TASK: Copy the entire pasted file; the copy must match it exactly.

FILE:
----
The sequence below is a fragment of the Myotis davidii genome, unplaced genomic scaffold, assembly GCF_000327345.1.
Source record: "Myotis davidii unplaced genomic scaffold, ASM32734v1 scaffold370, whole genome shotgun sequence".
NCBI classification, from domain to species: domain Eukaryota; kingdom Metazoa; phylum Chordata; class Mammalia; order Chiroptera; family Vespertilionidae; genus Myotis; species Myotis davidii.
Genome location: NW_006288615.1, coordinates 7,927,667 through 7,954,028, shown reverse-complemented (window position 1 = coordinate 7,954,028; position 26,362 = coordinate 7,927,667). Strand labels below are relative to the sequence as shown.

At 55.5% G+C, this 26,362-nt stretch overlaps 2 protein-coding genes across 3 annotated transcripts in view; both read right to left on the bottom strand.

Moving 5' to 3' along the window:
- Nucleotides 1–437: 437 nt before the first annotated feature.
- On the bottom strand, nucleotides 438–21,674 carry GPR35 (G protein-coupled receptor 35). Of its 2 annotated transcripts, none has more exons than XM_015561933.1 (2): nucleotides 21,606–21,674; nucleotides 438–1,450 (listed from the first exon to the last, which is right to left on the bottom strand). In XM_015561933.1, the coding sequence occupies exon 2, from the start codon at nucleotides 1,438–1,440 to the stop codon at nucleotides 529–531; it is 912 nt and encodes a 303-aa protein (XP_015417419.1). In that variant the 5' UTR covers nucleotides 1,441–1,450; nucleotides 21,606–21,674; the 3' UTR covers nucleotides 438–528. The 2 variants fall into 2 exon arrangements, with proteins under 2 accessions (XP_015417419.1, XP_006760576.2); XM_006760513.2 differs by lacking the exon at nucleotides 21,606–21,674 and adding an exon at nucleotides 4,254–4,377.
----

The sequence below is a fragment of the Myotis davidii genome, unplaced genomic scaffold, assembly GCF_000327345.1.
Source record: "Myotis davidii unplaced genomic scaffold, ASM32734v1 scaffold370, whole genome shotgun sequence".
NCBI classification, from domain to species: domain Eukaryota; kingdom Metazoa; phylum Chordata; class Mammalia; order Chiroptera; family Vespertilionidae; genus Myotis; species Myotis davidii.
Genome location: NW_006288615.1, coordinates 7,927,667 through 7,954,028, shown reverse-complemented (window position 1 = coordinate 7,954,028; position 26,362 = coordinate 7,927,667). Strand labels below are relative to the sequence as shown.

At 55.5% G+C, this 26,362-nt stretch overlaps 2 protein-coding genes across 3 annotated transcripts in view; both read right to left on the bottom strand.

Moving 5' to 3' along the window:
- Nucleotides 1–437: 437 nt before the first annotated feature.
- On the bottom strand, nucleotides 438–21,674 carry GPR35 (G protein-coupled receptor 35). Of its 2 annotated transcripts, none has more exons than XM_015561933.1 (2): nucleotides 21,606–21,674; nucleotides 438–1,450 (listed from the first exon to the last, which is right to left on the bottom strand). In XM_015561933.1, the coding sequence occupies exon 2, from the start codon at nucleotides 1,438–1,440 to the stop codon at nucleotides 529–531; it is 912 nt and encodes a 303-aa protein (XP_015417419.1). In that variant the 5' UTR covers nucleotides 1,441–1,450; nucleotides 21,606–21,674; the 3' UTR covers nucleotides 438–528. The 2 variants fall into 2 exon arrangements, with proteins under 2 accessions (XP_015417419.1, XP_006760576.2); XM_006760513.2 differs by lacking the exon at nucleotides 21,606–21,674 and adding an exon at nucleotides 4,254–4,377.